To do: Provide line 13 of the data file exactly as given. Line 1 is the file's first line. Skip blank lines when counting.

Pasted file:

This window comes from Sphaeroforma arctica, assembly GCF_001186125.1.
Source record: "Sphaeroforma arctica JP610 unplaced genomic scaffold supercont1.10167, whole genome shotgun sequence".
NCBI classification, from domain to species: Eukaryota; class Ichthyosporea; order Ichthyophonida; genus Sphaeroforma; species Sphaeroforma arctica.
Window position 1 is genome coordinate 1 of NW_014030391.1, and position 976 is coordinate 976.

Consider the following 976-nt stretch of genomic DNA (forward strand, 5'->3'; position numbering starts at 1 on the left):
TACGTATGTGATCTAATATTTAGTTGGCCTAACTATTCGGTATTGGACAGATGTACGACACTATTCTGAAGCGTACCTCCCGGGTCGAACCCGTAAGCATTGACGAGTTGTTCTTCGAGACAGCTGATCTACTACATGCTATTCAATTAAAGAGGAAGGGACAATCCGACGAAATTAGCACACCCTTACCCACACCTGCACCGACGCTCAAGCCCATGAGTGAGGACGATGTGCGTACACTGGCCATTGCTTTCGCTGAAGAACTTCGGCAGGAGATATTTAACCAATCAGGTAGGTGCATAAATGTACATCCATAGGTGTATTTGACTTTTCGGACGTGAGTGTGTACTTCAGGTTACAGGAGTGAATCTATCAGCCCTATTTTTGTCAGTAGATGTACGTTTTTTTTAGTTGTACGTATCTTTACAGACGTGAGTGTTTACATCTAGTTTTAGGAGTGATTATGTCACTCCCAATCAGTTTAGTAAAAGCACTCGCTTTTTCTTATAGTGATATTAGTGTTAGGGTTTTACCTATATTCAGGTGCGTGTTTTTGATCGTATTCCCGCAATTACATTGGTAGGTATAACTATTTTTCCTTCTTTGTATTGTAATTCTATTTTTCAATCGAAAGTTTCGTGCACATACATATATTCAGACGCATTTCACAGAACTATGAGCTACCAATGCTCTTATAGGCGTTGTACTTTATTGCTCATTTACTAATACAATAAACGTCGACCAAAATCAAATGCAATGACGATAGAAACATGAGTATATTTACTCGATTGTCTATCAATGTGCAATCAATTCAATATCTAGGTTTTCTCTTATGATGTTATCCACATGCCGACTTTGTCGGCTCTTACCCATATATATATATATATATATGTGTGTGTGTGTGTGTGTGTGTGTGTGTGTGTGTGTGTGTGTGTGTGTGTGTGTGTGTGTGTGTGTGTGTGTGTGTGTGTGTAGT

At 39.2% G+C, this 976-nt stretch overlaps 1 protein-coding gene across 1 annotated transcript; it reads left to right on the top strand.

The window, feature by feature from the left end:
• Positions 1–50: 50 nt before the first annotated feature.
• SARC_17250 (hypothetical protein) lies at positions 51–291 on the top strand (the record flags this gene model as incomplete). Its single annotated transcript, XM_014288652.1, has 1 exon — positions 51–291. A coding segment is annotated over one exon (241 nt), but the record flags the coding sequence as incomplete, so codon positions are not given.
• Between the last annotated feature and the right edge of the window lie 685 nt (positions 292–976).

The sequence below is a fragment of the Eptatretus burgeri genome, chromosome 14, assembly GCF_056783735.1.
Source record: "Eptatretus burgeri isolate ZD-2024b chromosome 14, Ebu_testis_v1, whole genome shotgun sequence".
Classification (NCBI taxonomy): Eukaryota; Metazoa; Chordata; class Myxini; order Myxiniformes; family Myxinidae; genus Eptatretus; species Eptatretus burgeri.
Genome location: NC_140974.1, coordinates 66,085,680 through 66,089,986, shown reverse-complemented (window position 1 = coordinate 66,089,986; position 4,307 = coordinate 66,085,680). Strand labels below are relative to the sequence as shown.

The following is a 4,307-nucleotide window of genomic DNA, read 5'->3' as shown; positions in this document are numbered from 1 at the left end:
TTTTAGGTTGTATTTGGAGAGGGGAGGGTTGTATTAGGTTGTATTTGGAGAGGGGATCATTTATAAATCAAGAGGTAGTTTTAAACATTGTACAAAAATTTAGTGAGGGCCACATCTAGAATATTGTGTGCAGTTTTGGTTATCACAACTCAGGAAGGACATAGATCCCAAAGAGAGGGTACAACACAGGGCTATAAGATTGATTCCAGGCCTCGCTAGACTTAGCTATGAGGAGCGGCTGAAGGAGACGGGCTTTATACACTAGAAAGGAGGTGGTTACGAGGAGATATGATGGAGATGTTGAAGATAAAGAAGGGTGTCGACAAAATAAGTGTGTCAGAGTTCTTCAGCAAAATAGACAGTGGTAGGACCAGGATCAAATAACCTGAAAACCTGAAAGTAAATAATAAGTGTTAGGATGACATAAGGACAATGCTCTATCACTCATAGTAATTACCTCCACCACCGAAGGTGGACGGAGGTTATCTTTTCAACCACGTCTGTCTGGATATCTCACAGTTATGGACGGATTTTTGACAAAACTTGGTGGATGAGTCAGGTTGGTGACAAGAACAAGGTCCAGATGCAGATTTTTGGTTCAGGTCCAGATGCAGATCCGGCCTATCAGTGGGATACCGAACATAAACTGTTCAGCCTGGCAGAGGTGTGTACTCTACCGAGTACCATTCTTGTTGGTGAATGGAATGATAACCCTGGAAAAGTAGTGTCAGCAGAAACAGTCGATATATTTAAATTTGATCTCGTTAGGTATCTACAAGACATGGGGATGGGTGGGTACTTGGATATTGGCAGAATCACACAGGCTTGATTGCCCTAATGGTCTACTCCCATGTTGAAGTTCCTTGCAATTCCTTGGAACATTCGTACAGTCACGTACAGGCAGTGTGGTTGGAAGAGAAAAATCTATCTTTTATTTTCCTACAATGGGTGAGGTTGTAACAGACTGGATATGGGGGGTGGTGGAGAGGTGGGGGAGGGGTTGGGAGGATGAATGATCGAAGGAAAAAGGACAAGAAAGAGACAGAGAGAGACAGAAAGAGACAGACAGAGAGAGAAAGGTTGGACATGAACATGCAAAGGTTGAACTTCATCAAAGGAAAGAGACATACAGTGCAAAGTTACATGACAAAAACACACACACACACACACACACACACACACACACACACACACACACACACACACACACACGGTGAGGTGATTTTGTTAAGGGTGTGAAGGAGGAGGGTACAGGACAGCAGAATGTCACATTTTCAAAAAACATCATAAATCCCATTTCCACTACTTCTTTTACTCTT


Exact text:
Source record: "Eptatretus burgeri isolate ZD-2024b chromosome 14, Ebu_testis_v1, whole genome shotgun sequence".